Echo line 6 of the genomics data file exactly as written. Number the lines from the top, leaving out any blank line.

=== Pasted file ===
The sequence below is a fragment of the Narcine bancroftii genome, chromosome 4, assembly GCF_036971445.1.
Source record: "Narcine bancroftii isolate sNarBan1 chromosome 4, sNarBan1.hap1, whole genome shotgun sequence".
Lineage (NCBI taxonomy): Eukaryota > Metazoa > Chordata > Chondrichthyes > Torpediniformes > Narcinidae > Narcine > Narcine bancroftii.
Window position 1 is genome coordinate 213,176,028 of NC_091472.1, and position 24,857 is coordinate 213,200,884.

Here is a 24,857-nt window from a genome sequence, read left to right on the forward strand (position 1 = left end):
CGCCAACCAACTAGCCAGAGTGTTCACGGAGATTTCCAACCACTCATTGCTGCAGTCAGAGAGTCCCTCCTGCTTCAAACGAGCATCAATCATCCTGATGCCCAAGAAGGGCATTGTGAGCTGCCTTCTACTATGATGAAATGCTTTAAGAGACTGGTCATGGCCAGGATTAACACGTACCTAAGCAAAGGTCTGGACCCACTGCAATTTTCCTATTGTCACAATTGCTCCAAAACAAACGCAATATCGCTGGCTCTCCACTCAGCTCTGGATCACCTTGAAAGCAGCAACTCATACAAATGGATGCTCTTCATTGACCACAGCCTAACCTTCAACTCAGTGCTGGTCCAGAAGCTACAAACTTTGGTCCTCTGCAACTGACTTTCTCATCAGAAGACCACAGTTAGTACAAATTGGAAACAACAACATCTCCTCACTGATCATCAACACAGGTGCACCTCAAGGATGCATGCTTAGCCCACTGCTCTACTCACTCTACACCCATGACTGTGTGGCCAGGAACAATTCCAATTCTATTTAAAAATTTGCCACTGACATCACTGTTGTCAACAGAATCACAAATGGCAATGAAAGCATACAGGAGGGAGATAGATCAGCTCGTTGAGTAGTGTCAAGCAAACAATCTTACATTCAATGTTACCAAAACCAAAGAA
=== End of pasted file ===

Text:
CGCCAACCAACTAGCCAGAGTGTTCACGGAGATTTCCAACCACTCATTGCTGCAGTCAGAGAGTCCCTCCTGCTTCAAACGAGCATCAATCATCCTGATGCCCAAGAAGGGCATTGTGAGCTGCCTTCTACTATGATGAAATGCTTTAAGAGACTGGTCATGGCCAGGATTAACACGTACCTAAGCAAAGGTCTGGACCCACTGCAATTTTCCTATTGTCACAATTGCTCCAAAACAAACGCAATATCGCTGGCTCTCCACTCAGCTCTGGATCACCTTGAAAGCAGCAACTCATACAAATGGATGCTCTTCATTGACCACAGCCTAACCTTCAACTCAGTGCTGGTCCAGAAGCTACAAACTTTGGTCCTCTGCAACTGACTTTCTCATCAGAAGACCACAGTTAGTACAAATTGGAAACAACAACATCTCCTCACTGATCATCAACACAGGTGCACCTCAAGGATGCATGCTTAGCCCACTGCTCTACTCACTCTACACCCATGACTGTGTGGCCAGGAACAATTCCAATTCTATTTAAAAATTTGCCACTGACATCACTGTTGTCAACAGAATCACAAATGGCAATGAAAGCATACAGGAGGGAGATAGATCAGCTCGTTGAGTAGTGTCAAGCAAACAATCTTACATTCAATGTTACCAAAACCAAAGAA